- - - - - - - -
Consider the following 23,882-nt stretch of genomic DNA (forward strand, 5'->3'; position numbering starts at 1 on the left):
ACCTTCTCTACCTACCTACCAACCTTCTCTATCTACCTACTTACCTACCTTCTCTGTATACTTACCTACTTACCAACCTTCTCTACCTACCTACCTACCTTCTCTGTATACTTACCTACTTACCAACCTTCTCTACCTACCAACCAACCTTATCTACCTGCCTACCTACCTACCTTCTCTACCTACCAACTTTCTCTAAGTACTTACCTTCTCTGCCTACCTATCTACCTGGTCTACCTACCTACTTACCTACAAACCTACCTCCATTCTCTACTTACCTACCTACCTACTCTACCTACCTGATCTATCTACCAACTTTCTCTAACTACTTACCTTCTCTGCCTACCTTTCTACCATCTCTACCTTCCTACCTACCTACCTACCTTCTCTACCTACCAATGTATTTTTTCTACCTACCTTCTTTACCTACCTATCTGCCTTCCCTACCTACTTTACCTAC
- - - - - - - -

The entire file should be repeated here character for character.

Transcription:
Consider the following 23,882-nt stretch of genomic DNA (forward strand, 5'->3'; position numbering starts at 1 on the left):
ACCTTCTCTACCTACCTACCAACCTTCTCTATCTACCTACTTACCTACCTTCTCTGTATACTTACCTACTTACCAACCTTCTCTACCTACCTACCTACCTTCTCTGTATACTTACCTACTTACCAACCTTCTCTACCTACCAACCAACCTTATCTACCTGCCTACCTACCTACCTTCTCTACCTACCAACTTTCTCTAAGTACTTACCTTCTCTGCCTACCTATCTACCTGGTCTACCTACCTACTTACCTACAAACCTACCTCCATTCTCTACTTACCTACCTACCTACTCTACCTACCTGATCTATCTACCAACTTTCTCTAACTACTTACCTTCTCTGCCTACCTTTCTACCATCTCTACCTTCCTACCTACCTACCTACCTTCTCTACCTACCAATGTATTTTTTCTACCTACCTTCTTTACCTACCTATCTGCCTTCCCTACCTACTTTACCTAC